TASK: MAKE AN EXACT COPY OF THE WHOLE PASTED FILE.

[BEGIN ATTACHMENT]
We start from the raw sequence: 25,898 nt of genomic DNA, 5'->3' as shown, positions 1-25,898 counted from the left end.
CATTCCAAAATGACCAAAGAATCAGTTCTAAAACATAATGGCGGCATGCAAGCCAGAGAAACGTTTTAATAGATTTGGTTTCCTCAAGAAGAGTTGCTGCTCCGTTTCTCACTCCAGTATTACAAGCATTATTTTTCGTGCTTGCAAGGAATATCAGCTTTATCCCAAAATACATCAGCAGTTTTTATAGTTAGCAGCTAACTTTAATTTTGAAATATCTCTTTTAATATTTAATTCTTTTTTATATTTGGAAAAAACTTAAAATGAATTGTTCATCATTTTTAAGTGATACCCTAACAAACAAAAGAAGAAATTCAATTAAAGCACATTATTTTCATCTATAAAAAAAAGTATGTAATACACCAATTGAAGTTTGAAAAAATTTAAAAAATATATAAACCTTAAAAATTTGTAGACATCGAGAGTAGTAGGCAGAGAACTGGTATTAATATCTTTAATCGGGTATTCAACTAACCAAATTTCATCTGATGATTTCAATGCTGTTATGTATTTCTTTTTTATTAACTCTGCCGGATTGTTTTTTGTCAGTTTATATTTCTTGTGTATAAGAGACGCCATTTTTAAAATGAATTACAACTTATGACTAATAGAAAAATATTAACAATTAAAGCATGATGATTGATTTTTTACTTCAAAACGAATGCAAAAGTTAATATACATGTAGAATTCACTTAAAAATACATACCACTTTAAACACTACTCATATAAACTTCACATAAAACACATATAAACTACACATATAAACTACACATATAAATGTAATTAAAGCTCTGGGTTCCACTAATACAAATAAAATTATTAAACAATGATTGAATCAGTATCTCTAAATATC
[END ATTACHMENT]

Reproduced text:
We start from the raw sequence: 25,898 nt of genomic DNA, 5'->3' as shown, positions 1-25,898 counted from the left end.
CATTCCAAAATGACCAAAGAATCAGTTCTAAAACATAATGGCGGCATGCAAGCCAGAGAAACGTTTTAATAGATTTGGTTTCCTCAAGAAGAGTTGCTGCTCCGTTTCTCACTCCAGTATTACAAGCATTATTTTTCGTGCTTGCAAGGAATATCAGCTTTATCCCAAAATACATCAGCAGTTTTTATAGTTAGCAGCTAACTTTAATTTTGAAATATCTCTTTTAATATTTAATTCTTTTTTATATTTGGAAAAAACTTAAAATGAATTGTTCATCATTTTTAAGTGATACCCTAACAAACAAAAGAAGAAATTCAATTAAAGCACATTATTTTCATCTATAAAAAAAAGTATGTAATACACCAATTGAAGTTTGAAAAAATTTAAAAAATATATAAACCTTAAAAATTTGTAGACATCGAGAGTAGTAGGCAGAGAACTGGTATTAATATCTTTAATCGGGTATTCAACTAACCAAATTTCATCTGATGATTTCAATGCTGTTATGTATTTCTTTTTTATTAACTCTGCCGGATTGTTTTTTGTCAGTTTATATTTCTTGTGTATAAGAGACGCCATTTTTAAAATGAATTACAACTTATGACTAATAGAAAAATATTAACAATTAAAGCATGATGATTGATTTTTTACTTCAAAACGAATGCAAAAGTTAATATACATGTAGAATTCACTTAAAAATACATACCACTTTAAACACTACTCATATAAACTTCACATAAAACACATATAAACTACACATATAAACTACACATATAAATGTAATTAAAGCTCTGGGTTCCACTAATACAAATAAAATTATTAAACAATGATTGAATCAGTATCTCTAAATATC